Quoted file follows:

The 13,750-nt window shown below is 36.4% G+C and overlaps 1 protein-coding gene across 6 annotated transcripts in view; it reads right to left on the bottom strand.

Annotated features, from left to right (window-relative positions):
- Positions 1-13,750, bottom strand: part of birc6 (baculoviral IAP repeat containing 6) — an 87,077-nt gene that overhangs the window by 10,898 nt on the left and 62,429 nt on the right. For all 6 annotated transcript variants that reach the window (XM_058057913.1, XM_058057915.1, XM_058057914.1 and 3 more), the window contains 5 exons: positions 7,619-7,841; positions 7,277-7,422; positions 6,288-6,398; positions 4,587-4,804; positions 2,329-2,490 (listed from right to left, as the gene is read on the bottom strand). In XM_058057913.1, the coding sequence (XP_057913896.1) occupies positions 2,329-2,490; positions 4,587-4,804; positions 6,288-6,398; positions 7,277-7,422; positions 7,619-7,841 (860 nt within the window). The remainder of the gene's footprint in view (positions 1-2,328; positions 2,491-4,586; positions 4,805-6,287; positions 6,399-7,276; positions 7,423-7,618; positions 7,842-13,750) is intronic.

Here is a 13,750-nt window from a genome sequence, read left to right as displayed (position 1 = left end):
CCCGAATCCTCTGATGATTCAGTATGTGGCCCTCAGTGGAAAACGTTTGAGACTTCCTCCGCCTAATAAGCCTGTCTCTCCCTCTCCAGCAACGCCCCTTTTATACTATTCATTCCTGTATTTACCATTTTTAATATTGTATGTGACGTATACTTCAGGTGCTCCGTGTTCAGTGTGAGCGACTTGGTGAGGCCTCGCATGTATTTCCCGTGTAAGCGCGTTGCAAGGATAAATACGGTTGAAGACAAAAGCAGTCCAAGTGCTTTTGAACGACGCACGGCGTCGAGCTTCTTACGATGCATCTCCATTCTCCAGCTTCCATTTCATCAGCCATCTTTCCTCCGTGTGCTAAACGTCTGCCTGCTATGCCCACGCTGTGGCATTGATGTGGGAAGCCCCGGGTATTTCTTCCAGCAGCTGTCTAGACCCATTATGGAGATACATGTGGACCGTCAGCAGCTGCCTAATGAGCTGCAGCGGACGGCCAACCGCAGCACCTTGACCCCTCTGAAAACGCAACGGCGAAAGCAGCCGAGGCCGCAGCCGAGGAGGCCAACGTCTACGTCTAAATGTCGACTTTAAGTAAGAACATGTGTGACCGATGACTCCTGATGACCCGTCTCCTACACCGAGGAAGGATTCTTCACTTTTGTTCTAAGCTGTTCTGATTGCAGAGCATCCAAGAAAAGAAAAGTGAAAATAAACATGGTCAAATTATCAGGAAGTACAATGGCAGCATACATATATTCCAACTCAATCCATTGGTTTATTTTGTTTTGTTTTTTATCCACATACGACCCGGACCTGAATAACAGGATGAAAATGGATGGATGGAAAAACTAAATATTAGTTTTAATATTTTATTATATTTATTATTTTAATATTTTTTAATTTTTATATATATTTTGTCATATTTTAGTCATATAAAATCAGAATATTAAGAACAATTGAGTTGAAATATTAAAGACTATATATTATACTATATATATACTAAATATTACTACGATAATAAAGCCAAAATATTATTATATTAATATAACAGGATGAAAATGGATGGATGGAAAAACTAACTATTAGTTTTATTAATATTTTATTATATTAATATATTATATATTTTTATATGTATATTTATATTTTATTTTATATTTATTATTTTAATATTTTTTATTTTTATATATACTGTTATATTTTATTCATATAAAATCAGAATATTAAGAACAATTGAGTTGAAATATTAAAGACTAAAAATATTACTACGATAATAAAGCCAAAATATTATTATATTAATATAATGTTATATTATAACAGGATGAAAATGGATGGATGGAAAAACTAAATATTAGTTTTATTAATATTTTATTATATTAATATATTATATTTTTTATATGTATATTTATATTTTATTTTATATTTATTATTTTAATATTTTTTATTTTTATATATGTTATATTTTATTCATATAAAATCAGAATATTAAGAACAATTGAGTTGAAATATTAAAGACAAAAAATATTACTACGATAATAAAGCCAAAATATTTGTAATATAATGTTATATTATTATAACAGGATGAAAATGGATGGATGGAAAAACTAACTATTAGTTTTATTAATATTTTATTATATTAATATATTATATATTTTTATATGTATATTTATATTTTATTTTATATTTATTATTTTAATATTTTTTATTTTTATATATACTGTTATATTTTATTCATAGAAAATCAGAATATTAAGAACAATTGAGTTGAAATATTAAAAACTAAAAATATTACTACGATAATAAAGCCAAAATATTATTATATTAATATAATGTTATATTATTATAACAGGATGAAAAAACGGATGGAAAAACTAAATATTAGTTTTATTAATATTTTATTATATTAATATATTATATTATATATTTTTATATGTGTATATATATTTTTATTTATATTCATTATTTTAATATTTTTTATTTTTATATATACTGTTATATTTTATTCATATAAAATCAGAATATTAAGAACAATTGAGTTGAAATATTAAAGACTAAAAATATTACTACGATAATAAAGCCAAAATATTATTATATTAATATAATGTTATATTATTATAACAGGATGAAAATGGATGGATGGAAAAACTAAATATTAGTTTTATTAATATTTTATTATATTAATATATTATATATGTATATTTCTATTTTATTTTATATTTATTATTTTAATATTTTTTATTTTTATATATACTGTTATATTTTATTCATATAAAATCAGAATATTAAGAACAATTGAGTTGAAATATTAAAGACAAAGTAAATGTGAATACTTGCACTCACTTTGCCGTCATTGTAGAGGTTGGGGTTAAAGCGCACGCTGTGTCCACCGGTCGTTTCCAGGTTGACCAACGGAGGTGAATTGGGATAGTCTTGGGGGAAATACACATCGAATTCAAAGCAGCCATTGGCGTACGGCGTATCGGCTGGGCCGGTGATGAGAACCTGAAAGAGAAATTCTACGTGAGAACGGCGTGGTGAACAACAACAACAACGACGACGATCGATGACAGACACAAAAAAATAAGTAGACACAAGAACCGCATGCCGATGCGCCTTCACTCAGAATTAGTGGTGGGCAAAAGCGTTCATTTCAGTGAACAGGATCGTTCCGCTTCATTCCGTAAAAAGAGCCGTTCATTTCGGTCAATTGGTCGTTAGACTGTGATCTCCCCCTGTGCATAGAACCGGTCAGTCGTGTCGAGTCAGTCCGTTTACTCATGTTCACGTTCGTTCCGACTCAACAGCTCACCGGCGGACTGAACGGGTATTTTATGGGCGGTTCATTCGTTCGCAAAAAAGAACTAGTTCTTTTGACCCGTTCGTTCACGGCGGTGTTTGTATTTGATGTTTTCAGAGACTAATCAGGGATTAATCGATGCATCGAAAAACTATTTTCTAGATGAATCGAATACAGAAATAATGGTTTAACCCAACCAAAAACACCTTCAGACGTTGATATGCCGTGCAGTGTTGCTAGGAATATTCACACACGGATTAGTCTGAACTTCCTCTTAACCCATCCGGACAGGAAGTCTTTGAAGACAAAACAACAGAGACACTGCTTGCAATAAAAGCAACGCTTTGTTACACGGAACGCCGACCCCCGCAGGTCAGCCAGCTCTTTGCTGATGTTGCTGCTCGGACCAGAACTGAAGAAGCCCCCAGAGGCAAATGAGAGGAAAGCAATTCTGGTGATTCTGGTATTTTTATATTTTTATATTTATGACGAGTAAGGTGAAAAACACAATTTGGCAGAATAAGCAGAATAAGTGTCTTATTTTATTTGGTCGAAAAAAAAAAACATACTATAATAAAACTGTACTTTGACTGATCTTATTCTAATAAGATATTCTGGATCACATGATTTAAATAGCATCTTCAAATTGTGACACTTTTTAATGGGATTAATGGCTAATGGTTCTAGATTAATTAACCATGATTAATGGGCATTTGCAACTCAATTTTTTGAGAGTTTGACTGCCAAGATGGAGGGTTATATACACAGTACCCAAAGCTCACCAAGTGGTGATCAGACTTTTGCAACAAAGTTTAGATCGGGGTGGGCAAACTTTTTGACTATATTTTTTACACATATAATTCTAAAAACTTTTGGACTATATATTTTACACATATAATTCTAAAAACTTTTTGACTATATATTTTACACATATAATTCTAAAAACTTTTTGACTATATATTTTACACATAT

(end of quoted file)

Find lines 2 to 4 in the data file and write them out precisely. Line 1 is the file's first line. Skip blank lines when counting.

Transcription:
Annotated features, from left to right (window-relative positions):
- Positions 1-13,750, bottom strand: part of birc6 (baculoviral IAP repeat containing 6) — an 87,077-nt gene that overhangs the window by 10,898 nt on the left and 62,429 nt on the right. For all 6 annotated transcript variants that reach the window (XM_058057913.1, XM_058057915.1, XM_058057914.1 and 3 more), the window contains 5 exons: positions 7,619-7,841; positions 7,277-7,422; positions 6,288-6,398; positions 4,587-4,804; positions 2,329-2,490 (listed from right to left, as the gene is read on the bottom strand). In XM_058057913.1, the coding sequence (XP_057913896.1) occupies positions 2,329-2,490; positions 4,587-4,804; positions 6,288-6,398; positions 7,277-7,422; positions 7,619-7,841 (860 nt within the window). The remainder of the gene's footprint in view (positions 1-2,328; positions 2,491-4,586; positions 4,805-6,287; positions 6,399-7,276; positions 7,423-7,618; positions 7,842-13,750) is intronic.

Here is a 13,750-nt window from a genome sequence, read left to right as displayed (position 1 = left end):